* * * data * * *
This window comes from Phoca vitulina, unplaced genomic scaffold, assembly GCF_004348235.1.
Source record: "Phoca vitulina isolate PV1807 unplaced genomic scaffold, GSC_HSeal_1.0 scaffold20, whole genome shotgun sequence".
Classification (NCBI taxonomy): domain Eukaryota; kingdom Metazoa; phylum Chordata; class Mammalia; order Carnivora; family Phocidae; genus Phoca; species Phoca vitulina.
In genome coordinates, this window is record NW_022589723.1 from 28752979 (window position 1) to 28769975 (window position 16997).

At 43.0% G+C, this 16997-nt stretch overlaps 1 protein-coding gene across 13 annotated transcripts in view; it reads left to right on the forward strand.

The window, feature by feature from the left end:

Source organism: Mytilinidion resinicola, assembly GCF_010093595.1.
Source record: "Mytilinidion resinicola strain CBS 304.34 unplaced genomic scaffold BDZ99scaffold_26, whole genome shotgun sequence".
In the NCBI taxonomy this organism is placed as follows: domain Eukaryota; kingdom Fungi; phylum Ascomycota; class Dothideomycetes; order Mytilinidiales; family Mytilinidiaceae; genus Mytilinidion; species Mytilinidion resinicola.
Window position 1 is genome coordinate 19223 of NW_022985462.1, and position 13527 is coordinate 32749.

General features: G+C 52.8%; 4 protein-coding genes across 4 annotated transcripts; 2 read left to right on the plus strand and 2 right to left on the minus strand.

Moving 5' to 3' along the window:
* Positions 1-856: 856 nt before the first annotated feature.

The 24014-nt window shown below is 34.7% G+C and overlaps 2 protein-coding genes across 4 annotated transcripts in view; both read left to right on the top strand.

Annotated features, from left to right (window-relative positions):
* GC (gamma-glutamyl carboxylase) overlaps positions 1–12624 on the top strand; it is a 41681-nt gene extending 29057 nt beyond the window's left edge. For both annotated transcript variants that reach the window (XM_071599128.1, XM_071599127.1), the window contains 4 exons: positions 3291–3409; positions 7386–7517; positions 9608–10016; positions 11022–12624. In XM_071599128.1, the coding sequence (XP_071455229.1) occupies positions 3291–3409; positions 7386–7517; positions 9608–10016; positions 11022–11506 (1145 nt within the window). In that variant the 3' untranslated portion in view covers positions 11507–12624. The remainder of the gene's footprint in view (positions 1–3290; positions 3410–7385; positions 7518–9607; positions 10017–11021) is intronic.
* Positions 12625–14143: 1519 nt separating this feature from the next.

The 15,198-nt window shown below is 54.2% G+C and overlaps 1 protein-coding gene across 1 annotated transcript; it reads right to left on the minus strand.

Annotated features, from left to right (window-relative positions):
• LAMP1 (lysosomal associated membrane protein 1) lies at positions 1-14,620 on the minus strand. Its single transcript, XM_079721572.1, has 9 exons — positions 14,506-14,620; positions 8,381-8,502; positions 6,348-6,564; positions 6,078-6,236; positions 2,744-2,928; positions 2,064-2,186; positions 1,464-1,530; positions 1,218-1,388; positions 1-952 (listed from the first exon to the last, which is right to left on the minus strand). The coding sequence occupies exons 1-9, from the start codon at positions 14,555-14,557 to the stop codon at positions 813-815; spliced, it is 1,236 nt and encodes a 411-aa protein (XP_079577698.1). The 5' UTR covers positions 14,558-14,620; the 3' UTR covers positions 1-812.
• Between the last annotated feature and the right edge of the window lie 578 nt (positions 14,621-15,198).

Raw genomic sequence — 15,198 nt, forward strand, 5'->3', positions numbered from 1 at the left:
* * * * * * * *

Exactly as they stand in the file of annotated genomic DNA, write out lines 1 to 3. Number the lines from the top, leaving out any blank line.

This window comes from Phoca vitulina, unplaced genomic scaffold, assembly GCF_004348235.1.
Source record: "Phoca vitulina isolate PV1807 unplaced genomic scaffold, GSC_HSeal_1.0 scaffold20, whole genome shotgun sequence".
Classification (NCBI taxonomy): domain Eukaryota; kingdom Metazoa; phylum Chordata; class Mammalia; order Carnivora; family Phocidae; genus Phoca; species Phoca vitulina.